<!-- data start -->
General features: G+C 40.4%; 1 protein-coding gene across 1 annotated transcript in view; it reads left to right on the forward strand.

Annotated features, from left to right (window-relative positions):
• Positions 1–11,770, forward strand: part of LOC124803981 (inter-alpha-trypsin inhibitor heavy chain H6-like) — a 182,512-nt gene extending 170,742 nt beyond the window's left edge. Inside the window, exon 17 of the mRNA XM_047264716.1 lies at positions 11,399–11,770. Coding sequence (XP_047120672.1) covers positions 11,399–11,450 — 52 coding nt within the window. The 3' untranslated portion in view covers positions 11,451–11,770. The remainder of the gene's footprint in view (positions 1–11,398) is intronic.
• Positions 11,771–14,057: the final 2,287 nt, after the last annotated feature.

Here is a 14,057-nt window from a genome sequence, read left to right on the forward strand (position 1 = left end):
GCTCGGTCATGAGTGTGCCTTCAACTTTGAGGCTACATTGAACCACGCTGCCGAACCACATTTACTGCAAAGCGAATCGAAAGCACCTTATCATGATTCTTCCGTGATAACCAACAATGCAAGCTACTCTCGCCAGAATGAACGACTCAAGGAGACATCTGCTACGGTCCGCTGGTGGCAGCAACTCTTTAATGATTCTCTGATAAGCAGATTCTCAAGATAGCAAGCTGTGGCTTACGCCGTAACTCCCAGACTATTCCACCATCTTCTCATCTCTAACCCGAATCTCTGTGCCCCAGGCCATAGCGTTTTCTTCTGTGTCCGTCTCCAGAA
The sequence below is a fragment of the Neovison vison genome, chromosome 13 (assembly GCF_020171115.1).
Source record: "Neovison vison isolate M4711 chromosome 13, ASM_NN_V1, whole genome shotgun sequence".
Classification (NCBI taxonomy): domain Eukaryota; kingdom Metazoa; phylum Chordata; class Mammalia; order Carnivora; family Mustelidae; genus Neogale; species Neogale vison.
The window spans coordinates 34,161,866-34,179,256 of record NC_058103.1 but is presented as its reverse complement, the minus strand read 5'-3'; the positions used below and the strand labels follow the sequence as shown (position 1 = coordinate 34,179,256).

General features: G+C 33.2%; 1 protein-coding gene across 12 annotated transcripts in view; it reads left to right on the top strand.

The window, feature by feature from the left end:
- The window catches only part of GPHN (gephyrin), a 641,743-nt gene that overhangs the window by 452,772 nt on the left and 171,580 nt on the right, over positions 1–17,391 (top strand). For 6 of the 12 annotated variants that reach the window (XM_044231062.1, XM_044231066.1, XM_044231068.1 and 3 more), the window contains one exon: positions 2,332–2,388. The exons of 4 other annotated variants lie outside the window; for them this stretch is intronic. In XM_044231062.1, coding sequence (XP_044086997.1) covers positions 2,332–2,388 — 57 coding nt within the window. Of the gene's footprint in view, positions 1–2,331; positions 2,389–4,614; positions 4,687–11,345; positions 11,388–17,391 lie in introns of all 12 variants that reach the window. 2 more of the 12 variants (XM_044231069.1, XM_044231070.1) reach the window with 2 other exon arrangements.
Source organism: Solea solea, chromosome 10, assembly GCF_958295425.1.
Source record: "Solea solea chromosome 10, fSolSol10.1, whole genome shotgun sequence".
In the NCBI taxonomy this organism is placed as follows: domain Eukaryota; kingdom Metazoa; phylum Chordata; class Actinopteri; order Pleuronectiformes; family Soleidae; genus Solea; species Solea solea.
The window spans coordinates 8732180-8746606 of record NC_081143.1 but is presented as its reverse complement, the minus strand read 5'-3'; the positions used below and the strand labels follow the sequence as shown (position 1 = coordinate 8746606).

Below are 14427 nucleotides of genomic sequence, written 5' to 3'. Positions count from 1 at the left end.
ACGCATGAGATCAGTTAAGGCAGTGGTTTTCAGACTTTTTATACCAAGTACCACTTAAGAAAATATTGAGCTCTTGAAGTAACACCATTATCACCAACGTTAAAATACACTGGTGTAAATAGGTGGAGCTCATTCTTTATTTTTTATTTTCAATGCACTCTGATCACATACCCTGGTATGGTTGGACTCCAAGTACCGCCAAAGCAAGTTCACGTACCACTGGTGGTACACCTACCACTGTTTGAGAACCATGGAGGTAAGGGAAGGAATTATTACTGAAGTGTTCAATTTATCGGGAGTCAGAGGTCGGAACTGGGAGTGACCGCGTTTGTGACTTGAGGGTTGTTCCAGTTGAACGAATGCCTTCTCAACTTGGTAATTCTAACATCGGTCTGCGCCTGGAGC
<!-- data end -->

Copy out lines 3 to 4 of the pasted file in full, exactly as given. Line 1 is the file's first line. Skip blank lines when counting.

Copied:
• Positions 1–11,770, forward strand: part of LOC124803981 (inter-alpha-trypsin inhibitor heavy chain H6-like) — a 182,512-nt gene extending 170,742 nt beyond the window's left edge. Inside the window, exon 17 of the mRNA XM_047264716.1 lies at positions 11,399–11,770. Coding sequence (XP_047120672.1) covers positions 11,399–11,450 — 52 coding nt within the window. The 3' untranslated portion in view covers positions 11,451–11,770. The remainder of the gene's footprint in view (positions 1–11,398) is intronic.
• Positions 11,771–14,057: the final 2,287 nt, after the last annotated feature.